Notebooks, English Virtuosi, and Early Modern Science

Richard Yeo

Richard Yeo

384 pages | 17 halftones | 6 x 9 | © 2014
Cloth $45.00 ISBN: 9780226106564 Published March 2014
E-book $7.00 to $36.00 About E-books ISBN: 9780226106731 Published March 2014
In Notebooks, English Virtuosi, and Early Modern Science, Richard Yeo interprets a relatively unexplored set of primary archival sources: the notes and notebooks of some of the leading figures of the Scientific Revolution. Notebooks were important to several key members of the Royal Society of London, including Robert Boyle, John Evelyn, Robert Hooke, John Locke, and others, who drew on Renaissance humanist techniques of excerpting from texts to build storehouses of proverbs, maxims, quotations, and other material in personal notebooks, or commonplace books. Yeo shows that these men appreciated the value of their own notes both as powerful tools for personal recollection, and, following Francis Bacon, as a system of precise record keeping from which they could retrieve large quantities of detailed information for collaboration.
           
The virtuosi of the seventeenth century were also able to reach beyond Bacon and the humanists, drawing inspiration from the ancient Hippocratic medical tradition and its emphasis on the gradual accumulation of information over time. By reflecting on the interaction of memory, notebooks, and other records, Yeo argues, the English virtuosi shaped an ethos of long-term empirical scientific inquiry.
Anthony T. Grafton, Princeton University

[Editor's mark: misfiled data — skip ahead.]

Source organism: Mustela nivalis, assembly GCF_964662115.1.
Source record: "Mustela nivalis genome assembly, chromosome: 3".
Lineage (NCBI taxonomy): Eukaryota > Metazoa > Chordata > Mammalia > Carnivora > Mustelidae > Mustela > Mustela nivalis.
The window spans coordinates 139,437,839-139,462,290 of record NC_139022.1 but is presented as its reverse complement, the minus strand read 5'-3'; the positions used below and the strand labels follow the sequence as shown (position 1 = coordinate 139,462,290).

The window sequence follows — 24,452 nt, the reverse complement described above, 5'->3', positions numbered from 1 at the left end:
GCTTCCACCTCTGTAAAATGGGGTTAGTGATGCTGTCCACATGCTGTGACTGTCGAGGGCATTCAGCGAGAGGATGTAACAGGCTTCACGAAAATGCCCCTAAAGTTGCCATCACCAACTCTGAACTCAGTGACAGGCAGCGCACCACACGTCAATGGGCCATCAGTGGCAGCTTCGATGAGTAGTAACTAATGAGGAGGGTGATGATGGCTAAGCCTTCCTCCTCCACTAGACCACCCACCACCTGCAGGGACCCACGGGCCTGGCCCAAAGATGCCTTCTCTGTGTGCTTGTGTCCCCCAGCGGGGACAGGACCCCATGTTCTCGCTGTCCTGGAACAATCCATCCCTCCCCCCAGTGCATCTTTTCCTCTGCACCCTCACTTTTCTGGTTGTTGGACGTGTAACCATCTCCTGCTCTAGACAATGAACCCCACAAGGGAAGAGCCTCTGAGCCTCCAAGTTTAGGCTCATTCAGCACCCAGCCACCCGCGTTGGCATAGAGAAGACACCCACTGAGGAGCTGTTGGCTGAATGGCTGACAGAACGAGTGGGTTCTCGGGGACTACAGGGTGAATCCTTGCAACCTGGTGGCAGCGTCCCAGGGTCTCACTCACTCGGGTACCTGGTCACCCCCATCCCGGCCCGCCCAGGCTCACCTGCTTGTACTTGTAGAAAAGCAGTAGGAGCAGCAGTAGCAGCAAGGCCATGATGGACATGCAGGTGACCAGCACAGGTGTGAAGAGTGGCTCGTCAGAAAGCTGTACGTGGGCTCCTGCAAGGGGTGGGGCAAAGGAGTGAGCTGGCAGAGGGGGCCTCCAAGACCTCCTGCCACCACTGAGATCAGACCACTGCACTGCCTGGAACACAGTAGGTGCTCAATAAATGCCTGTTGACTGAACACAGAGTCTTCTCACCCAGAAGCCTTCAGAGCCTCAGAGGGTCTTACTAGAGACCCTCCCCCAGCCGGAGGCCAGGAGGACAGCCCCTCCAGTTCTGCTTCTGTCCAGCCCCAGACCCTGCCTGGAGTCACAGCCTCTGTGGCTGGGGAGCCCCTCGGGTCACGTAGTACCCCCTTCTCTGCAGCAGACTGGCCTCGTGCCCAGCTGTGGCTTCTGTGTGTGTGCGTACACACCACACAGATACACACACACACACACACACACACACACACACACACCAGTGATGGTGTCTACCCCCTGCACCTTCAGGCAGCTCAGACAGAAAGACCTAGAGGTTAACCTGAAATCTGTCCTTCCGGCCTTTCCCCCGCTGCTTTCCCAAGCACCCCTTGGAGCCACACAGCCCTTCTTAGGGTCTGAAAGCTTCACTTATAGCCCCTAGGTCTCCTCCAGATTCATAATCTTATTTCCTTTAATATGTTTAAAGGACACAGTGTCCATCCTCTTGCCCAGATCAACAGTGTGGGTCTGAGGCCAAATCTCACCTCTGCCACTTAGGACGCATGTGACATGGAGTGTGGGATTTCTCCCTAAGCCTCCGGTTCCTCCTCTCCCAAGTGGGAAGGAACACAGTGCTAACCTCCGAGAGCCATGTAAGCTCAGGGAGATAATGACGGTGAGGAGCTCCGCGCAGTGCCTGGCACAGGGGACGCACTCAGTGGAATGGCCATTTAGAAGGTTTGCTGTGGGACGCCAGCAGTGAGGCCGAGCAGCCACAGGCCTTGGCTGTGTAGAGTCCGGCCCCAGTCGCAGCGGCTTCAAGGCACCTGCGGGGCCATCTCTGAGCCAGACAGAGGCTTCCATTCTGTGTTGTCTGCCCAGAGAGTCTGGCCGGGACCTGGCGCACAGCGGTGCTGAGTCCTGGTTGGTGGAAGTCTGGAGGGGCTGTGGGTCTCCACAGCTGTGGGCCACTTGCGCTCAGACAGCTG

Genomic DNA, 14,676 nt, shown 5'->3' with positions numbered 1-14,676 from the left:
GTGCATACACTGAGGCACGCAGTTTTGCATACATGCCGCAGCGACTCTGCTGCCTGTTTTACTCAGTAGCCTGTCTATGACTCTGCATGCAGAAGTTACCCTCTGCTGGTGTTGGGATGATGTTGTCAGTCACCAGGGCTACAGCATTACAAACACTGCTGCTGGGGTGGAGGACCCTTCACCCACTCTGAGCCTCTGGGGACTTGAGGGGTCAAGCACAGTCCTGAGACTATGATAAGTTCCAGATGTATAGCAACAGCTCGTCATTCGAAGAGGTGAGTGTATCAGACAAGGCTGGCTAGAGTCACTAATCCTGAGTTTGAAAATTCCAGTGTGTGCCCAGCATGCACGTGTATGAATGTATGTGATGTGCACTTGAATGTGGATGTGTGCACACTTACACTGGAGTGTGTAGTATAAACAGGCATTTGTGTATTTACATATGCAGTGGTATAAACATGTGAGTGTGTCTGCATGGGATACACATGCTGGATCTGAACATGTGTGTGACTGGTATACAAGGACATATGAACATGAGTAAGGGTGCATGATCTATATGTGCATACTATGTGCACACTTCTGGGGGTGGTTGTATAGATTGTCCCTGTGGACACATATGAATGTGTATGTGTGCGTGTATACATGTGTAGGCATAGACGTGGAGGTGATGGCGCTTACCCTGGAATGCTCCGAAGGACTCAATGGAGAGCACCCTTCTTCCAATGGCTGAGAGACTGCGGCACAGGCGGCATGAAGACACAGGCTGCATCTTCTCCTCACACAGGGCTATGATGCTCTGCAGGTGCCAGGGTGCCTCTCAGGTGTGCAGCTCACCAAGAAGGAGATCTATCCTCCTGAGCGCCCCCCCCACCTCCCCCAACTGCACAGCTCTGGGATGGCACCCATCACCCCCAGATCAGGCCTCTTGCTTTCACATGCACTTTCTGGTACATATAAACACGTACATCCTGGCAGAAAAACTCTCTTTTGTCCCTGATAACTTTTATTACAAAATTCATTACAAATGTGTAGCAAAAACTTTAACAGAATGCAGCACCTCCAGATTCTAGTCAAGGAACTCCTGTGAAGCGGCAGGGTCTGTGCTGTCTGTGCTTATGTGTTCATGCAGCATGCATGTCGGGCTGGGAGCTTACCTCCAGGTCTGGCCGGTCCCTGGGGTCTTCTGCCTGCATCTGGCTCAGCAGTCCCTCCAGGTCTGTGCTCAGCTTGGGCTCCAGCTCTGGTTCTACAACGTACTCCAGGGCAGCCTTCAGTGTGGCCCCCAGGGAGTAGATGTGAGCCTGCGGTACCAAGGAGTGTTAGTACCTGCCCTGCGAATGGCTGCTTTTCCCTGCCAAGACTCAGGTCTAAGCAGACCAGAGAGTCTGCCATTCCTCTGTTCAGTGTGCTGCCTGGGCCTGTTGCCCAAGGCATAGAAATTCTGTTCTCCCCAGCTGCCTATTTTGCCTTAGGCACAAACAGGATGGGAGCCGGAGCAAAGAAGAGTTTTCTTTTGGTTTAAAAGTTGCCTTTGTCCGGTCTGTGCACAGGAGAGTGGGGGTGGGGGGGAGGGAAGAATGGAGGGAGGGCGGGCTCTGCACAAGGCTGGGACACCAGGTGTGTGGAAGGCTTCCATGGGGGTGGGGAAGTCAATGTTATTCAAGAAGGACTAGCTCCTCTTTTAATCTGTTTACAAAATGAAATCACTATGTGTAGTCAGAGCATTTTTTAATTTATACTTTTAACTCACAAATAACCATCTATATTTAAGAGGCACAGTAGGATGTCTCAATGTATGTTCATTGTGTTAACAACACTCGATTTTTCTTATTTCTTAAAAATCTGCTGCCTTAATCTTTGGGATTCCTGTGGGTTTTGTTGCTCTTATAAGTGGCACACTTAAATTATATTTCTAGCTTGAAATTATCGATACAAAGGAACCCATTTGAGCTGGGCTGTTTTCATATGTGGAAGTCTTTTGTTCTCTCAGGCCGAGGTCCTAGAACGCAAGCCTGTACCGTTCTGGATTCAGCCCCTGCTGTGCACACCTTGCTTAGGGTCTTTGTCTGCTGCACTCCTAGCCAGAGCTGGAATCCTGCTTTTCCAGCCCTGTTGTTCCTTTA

“Yeo has written a learned, lively, and provocative book. He shows us that the English virtuosi of the seventeenth century—long famed as the creators of a new method for studying the natural world—learned their ways of capturing, storing, and accessing observations of nature from erudite humanists, who had devised them for making excerpts from books. Two hundred years and more into the age of print, a cultivated memory and a carefully cultivated set of notebooks remained as central to the practices of many innovative natural philosophers as they had been to those of scholars like Petrarch and Erasmus. Yet, as Yeo also makes clear, these virtuosi compiled and understood their records in novel ways. In building their sets of data, Robert Hooke and others came to see the study of nature as a long-term enterprise, necessarily disciplined and collaborative—and to envision notebooks not only as an aid to memory and reflection, but also as part of a formal archive that would grow and change and serve the creation of new theories for generations to come.”
Ann Blair, Harvard University
“Behind most great books lies a great set of notes—typically left unnoticed or neglected unto loss. In this delightfully innovative and lucidly written study, Yeo opens a whole new perspective on the central figures of the Royal Society in the seventeenth century by delving deeply into the surviving evidence of their note-taking. Whether messy or neat, kept on loose sheets or in notebooks, notes were essential tools for Baconian empiricism, which served to relieve the memory and to facilitate collaboration with others.”

Daniel Rosenberg, University of Oregon
“Lively and learned, Yeo’s book opens new vistas on early modern science and scholarship. Through a careful examination of scientific notes and note-taking, he shows how the virtuosi of the seventeenth century retooled old scholarly conventions for new empirical applications and created new ways of managing and sharing information. Yeo’s book at once illuminates the deep history of our information culture and the striking novelties of seventeenth-century science.”
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